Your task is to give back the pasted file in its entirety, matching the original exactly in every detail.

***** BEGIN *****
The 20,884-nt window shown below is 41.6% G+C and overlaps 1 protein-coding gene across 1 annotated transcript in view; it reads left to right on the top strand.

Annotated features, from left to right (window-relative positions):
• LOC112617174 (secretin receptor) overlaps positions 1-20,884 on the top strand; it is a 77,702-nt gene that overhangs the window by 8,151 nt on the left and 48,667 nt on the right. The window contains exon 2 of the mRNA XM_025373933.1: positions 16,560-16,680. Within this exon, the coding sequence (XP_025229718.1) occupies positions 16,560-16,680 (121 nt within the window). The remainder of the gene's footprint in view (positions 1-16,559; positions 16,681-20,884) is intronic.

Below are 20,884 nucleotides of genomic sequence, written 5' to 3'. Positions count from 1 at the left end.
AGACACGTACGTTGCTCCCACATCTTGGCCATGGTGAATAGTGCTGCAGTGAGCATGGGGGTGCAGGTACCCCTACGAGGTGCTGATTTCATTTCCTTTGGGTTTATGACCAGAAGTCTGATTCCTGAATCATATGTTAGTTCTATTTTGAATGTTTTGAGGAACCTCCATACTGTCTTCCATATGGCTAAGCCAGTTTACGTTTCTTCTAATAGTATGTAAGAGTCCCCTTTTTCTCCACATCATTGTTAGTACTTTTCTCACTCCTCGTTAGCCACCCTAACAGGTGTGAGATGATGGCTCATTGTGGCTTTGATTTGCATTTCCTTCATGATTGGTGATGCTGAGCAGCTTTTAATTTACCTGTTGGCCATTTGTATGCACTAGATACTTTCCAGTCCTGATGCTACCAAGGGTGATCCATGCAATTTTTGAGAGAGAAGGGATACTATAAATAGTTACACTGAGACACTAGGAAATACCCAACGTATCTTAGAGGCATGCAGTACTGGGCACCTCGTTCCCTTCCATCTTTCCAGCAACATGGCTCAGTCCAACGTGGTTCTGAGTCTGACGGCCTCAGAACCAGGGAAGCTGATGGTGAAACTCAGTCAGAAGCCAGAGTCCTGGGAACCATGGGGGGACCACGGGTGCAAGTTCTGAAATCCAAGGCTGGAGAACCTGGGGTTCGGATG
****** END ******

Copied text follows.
The 20,884-nt window shown below is 41.6% G+C and overlaps 1 protein-coding gene across 1 annotated transcript in view; it reads left to right on the top strand.

Annotated features, from left to right (window-relative positions):
• LOC112617174 (secretin receptor) overlaps positions 1-20,884 on the top strand; it is a 77,702-nt gene that overhangs the window by 8,151 nt on the left and 48,667 nt on the right. The window contains exon 2 of the mRNA XM_025373933.1: positions 16,560-16,680. Within this exon, the coding sequence (XP_025229718.1) occupies positions 16,560-16,680 (121 nt within the window). The remainder of the gene's footprint in view (positions 1-16,559; positions 16,681-20,884) is intronic.

Below are 20,884 nucleotides of genomic sequence, written 5' to 3'. Positions count from 1 at the left end.
AGACACGTACGTTGCTCCCACATCTTGGCCATGGTGAATAGTGCTGCAGTGAGCATGGGGGTGCAGGTACCCCTACGAGGTGCTGATTTCATTTCCTTTGGGTTTATGACCAGAAGTCTGATTCCTGAATCATATGTTAGTTCTATTTTGAATGTTTTGAGGAACCTCCATACTGTCTTCCATATGGCTAAGCCAGTTTACGTTTCTTCTAATAGTATGTAAGAGTCCCCTTTTTCTCCACATCATTGTTAGTACTTTTCTCACTCCTCGTTAGCCACCCTAACAGGTGTGAGATGATGGCTCATTGTGGCTTTGATTTGCATTTCCTTCATGATTGGTGATGCTGAGCAGCTTTTAATTTACCTGTTGGCCATTTGTATGCACTAGATACTTTCCAGTCCTGATGCTACCAAGGGTGATCCATGCAATTTTTGAGAGAGAAGGGATACTATAAATAGTTACACTGAGACACTAGGAAATACCCAACGTATCTTAGAGGCATGCAGTACTGGGCACCTCGTTCCCTTCCATCTTTCCAGCAACATGGCTCAGTCCAACGTGGTTCTGAGTCTGACGGCCTCAGAACCAGGGAAGCTGATGGTGAAACTCAGTCAGAAGCCAGAGTCCTGGGAACCATGGGGGGACCACGGGTGCAAGTTCTGAAATCCAAGGCTGGAGAACCTGGGGTTCGGATG